Has the excitement of having weight loss surgery dwindled for you? Have you gone back to some old unhealthy behaviors? Well, you are not alone. As the rate of weight loss slows down or stops, and your priorities shift away from meal preparation, the habits that promoted weight gain can creep back into your daily routine.
After significant weight loss, physical changes occur, and your body adjusts metabolically and feelings of hunger return. Unfortunately, continuing to lose weight or even maintain the weight you lost becomes more challenging. Here are eight simple steps that will allow you to continue to be successful and get back on track after bariatric surgery.
8 Steps to Get Back On Track
Avoid negative thoughts and understand that relapse is part of the stages of change. Don’t dwell on the fact that you went off course but instead identify what will motivate you again. Write down three reasons you need to resume healthier habits.
Example: Write your Why clearly and post it where you can read it daily. You want to ride the amusement park rides comfortably, or you want to stay off insulin.
Keep a food diary for at least one week. Online apps like MyFitnessPal, LoseIt, or Baritastic, provide valuable feedback on nutrients like protein, fiber, and sugar. They are beneficial in determining how to “budget” your intake of protein and fiber while staying within a reasonable calorie range. Track what you eat, the time you eat, the exact amount (use measuring cups) and how you feel after.
Example: Use a hunger vs fullness scale (Still hungry =1, Satisfied =3, Too full = 5).
Find Your Direction
Take the guesswork out of change and find your direction. Remember basic guidelines: protein goal is 75+ gms/day, fiber 20 gms/day, fluid 64+ oz/day. Review each meal you logged and determine if you are dividing your intake throughout the day. If not, start with modifying one meal each week.
Example: Aim for 20-25 grams of protein at breakfast, lunch, and dinner and include the rest in 1-2 small protein based snacks. It may take 3-4 weeks to balance out all your meals but adjusting slowly will reduce stress and give you more time to identify new recipes.
Your meals/snacks should be 3-4 hours apart. Grazing will lead to unnecessary calories and prevent adequate fluid intake. On the flip side, sipping non-caloric fluids between meals will help prevent eating too frequently. It’s a win-win.
Example: Remember to eat slow, chew your food well, and do not drink while eating.
Yes, I am referring to plain water. You can infuse with lemon, cucumber, frozen berries, ginger but avoid artificial sweeteners, carbonated liquids and limit caffeinated beverages. Monitor your intake and make sure you are adequately hydrated by drinking at least 64 ounces of water daily. Set your timer to remind you to start sipping 30 minutes after a meal and aim for 16 ounces before your next meal or snack.
Example: Using a water bottle with a time marker can be extremely helpful, you can order one online or make your own with a Sharpie.
Exercise is essential in maintaining weight loss. Aim for at least 150 minutes a week of approved exercises. Breaking the time down to 30 minutes daily for five days a week will help make it manageable. You can even divide it into 15 minutes twice a day. If you already meet this recommendation, remember your body will adjust to your usual routine.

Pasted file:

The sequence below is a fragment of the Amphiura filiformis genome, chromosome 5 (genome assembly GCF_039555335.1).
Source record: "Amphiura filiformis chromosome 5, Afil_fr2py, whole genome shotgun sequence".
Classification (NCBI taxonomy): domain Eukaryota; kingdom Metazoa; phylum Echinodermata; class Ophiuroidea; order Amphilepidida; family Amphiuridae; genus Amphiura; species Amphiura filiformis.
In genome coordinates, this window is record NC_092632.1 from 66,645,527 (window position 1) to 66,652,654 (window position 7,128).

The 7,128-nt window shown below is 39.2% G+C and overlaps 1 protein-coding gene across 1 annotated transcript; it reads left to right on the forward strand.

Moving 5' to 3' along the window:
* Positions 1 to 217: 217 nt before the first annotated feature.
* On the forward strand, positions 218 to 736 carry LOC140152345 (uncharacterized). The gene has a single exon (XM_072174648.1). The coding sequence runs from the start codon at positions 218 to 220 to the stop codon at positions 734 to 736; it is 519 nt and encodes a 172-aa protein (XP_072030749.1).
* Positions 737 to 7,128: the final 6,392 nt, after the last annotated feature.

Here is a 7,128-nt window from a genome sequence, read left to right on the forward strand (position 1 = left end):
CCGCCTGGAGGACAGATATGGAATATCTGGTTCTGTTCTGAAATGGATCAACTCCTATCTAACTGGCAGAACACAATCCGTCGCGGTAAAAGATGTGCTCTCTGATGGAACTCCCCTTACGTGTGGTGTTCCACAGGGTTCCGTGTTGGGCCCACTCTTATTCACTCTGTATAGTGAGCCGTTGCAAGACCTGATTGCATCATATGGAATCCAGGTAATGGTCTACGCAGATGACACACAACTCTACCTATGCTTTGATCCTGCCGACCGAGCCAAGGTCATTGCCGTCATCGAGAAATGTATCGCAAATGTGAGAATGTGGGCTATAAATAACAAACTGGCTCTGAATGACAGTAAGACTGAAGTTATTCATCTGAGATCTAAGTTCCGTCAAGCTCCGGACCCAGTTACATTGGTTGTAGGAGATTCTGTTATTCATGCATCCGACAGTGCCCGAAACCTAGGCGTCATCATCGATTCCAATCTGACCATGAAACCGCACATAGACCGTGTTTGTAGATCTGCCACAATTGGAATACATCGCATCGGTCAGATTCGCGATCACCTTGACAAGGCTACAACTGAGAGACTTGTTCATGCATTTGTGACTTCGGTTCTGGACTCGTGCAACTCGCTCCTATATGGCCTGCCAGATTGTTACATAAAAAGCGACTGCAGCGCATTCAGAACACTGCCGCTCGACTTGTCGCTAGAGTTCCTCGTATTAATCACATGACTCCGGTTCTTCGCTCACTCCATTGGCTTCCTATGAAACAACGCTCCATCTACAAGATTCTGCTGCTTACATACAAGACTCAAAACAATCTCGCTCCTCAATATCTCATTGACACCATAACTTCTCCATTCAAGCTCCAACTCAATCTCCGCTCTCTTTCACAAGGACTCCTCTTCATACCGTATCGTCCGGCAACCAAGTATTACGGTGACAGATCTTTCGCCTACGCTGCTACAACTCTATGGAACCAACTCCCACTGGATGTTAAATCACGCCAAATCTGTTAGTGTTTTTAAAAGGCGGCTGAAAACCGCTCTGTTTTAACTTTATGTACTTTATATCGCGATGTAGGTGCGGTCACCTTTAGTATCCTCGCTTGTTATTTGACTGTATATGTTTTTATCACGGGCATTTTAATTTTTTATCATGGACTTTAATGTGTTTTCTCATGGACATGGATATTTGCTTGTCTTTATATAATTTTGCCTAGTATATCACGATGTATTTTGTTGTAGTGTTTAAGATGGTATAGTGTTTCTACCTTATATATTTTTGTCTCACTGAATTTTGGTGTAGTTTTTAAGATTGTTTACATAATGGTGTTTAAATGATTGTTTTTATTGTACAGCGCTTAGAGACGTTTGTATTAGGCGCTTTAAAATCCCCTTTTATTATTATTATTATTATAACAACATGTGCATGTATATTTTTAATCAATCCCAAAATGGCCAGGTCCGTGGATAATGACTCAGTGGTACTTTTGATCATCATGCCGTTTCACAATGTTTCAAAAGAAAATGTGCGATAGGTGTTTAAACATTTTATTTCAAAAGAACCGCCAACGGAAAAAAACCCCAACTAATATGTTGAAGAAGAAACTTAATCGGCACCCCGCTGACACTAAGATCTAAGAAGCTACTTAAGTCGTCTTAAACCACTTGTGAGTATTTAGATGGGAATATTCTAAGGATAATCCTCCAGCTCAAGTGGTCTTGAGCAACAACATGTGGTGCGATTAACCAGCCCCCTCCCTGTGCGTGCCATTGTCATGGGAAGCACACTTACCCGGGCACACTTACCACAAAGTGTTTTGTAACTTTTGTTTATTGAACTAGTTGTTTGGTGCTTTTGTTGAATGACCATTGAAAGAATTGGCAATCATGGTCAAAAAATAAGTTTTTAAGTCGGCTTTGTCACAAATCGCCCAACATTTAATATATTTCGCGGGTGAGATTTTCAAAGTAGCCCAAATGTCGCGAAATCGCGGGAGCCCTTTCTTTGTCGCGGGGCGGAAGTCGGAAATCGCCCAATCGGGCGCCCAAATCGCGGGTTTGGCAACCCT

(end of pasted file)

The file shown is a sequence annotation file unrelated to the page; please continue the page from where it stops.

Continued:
Example: If you have been walking 7,000 steps a day, your body burns fewer calories doing those same steps three months later (especially if you weigh less). Therefore make a change every 4- 6 weeks to maximize the effect.
You can adjust:
Duration (length of time)
Frequency (number of times a week or even per day)
Intensity (aim for moderate to vigorous)
Speak with a physician or physical therapist first if you have any injuries.
Set specific, measurable goals, and plan non-food rewards. It is hard to stay on track if you only measure success on the scale, keep in mind that non-scale victories are just as important. The key to success is commitment, and knowing you will have something to look forward to makes a difference.
Example: Drink 64 oz of water daily for 30 days or consume 75 gm protein for seven days, and you will treat yourself to a massage or new workout gear.
Don’t Do It Alone
Follow up care with a dietitian trained in bariatrics is vital to not only healing and the initial weight loss but for long-term success. A dietitian will make specific recommendations to ensure you are maximizing your results, meeting your nutrient needs, and maintaining a healthier lifestyle. In addition, consider finding a support group (in-person or online). Speaking to others that are going through a similar situation can be empowering.
Example: If you returned to old behavior and eating emotionally due to depression or anxiety, it is best to seek the support of a trained psychologist.
Remember weight management is a dynamic process and these 8 Steps are the beginning of a new journey. Your weight loss results will not be as quick as they were in the initial weeks after surgery so it is important to have reasonable expectations to avoid disappointment. Stay focused, consistent and think positive. You can do it!
ABOUT THE AUTHOR
Andrea Doria-Cameron has been a registered dietitian for more than 17 years. She has a master’s degree in Clinical Nutrition from New York University and worked at SUNY Downstate Medical Center & GMHC before moving to Seattle, WA. At that time, she began to specialize in weight management working as a research dietitian for Fred Hutchinson’s Cancer Research Center. After returning to New York, Andrea obtained a position as a bariatric nutritionist for NYU Langone Medical Center. She has a Certificate of Training in Adult Weight Management and is a New York State Licensed Dietitian-Nutritionist.